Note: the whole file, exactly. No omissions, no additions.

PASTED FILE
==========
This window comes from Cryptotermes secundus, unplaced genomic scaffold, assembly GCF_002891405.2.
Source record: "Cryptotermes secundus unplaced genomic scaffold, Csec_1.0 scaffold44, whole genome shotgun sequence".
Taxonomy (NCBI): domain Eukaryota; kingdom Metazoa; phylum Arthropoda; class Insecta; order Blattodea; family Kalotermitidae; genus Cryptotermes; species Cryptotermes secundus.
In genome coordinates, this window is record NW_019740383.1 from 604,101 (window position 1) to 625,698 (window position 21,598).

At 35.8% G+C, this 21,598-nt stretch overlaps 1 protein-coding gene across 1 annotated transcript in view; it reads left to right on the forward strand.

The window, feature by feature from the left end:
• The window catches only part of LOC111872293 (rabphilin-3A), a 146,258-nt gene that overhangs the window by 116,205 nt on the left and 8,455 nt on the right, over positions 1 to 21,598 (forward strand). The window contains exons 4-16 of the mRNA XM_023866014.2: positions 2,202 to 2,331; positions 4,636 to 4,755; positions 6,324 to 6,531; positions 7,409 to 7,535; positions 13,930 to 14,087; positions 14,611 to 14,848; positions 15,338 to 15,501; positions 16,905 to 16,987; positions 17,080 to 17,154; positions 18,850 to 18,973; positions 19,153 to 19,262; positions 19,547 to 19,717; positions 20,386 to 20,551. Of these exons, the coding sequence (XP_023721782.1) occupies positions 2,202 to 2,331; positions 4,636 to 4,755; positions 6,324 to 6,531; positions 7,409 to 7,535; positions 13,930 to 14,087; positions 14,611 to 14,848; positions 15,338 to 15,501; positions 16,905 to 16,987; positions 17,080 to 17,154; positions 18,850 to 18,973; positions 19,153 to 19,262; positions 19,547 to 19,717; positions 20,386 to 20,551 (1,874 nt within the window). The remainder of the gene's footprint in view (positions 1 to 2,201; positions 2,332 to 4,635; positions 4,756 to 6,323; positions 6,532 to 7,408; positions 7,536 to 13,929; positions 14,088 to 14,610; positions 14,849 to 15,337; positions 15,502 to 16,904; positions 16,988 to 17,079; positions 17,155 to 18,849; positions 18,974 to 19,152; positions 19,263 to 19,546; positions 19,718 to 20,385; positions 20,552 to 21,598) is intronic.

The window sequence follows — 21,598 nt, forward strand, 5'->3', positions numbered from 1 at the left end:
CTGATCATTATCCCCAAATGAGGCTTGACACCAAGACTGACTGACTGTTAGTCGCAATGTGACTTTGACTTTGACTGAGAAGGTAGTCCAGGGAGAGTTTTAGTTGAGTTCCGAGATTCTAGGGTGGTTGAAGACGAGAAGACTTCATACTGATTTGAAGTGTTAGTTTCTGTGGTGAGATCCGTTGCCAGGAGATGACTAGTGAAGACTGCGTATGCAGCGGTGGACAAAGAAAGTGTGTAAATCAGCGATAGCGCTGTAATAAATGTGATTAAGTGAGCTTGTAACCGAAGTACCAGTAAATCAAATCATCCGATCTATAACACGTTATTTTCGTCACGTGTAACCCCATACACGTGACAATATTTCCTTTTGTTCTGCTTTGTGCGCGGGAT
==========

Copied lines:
This window comes from Cryptotermes secundus, unplaced genomic scaffold, assembly GCF_002891405.2.
Source record: "Cryptotermes secundus unplaced genomic scaffold, Csec_1.0 scaffold44, whole genome shotgun sequence".
Taxonomy (NCBI): domain Eukaryota; kingdom Metazoa; phylum Arthropoda; class Insecta; order Blattodea; family Kalotermitidae; genus Cryptotermes; species Cryptotermes secundus.
In genome coordinates, this window is record NW_019740383.1 from 604,101 (window position 1) to 625,698 (window position 21,598).

At 35.8% G+C, this 21,598-nt stretch overlaps 1 protein-coding gene across 1 annotated transcript in view; it reads left to right on the forward strand.

The window, feature by feature from the left end:
• The window catches only part of LOC111872293 (rabphilin-3A), a 146,258-nt gene that overhangs the window by 116,205 nt on the left and 8,455 nt on the right, over positions 1 to 21,598 (forward strand). The window contains exons 4-16 of the mRNA XM_023866014.2: positions 2,202 to 2,331; positions 4,636 to 4,755; positions 6,324 to 6,531; positions 7,409 to 7,535; positions 13,930 to 14,087; positions 14,611 to 14,848; positions 15,338 to 15,501; positions 16,905 to 16,987; positions 17,080 to 17,154; positions 18,850 to 18,973; positions 19,153 to 19,262; positions 19,547 to 19,717; positions 20,386 to 20,551. Of these exons, the coding sequence (XP_023721782.1) occupies positions 2,202 to 2,331; positions 4,636 to 4,755; positions 6,324 to 6,531; positions 7,409 to 7,535; positions 13,930 to 14,087; positions 14,611 to 14,848; positions 15,338 to 15,501; positions 16,905 to 16,987; positions 17,080 to 17,154; positions 18,850 to 18,973; positions 19,153 to 19,262; positions 19,547 to 19,717; positions 20,386 to 20,551 (1,874 nt within the window). The remainder of the gene's footprint in view (positions 1 to 2,201; positions 2,332 to 4,635; positions 4,756 to 6,323; positions 6,532 to 7,408; positions 7,536 to 13,929; positions 14,088 to 14,610; positions 14,849 to 15,337; positions 15,502 to 16,904; positions 16,988 to 17,079; positions 17,155 to 18,849; positions 18,974 to 19,152; positions 19,263 to 19,546; positions 19,718 to 20,385; positions 20,552 to 21,598) is intronic.

The window sequence follows — 21,598 nt, forward strand, 5'->3', positions numbered from 1 at the left end:
CTGATCATTATCCCCAAATGAGGCTTGACACCAAGACTGACTGACTGTTAGTCGCAATGTGACTTTGACTTTGACTGAGAAGGTAGTCCAGGGAGAGTTTTAGTTGAGTTCCGAGATTCTAGGGTGGTTGAAGACGAGAAGACTTCATACTGATTTGAAGTGTTAGTTTCTGTGGTGAGATCCGTTGCCAGGAGATGACTAGTGAAGACTGCGTATGCAGCGGTGGACAAAGAAAGTGTGTAAATCAGCGATAGCGCTGTAATAAATGTGATTAAGTGAGCTTGTAACCGAAGTACCAGTAAATCAAATCATCCGATCTATAACACGTTATTTTCGTCACGTGTAACCCCATACACGTGACAATATTTCCTTTTGTTCTGCTTTGTGCGCGGGAT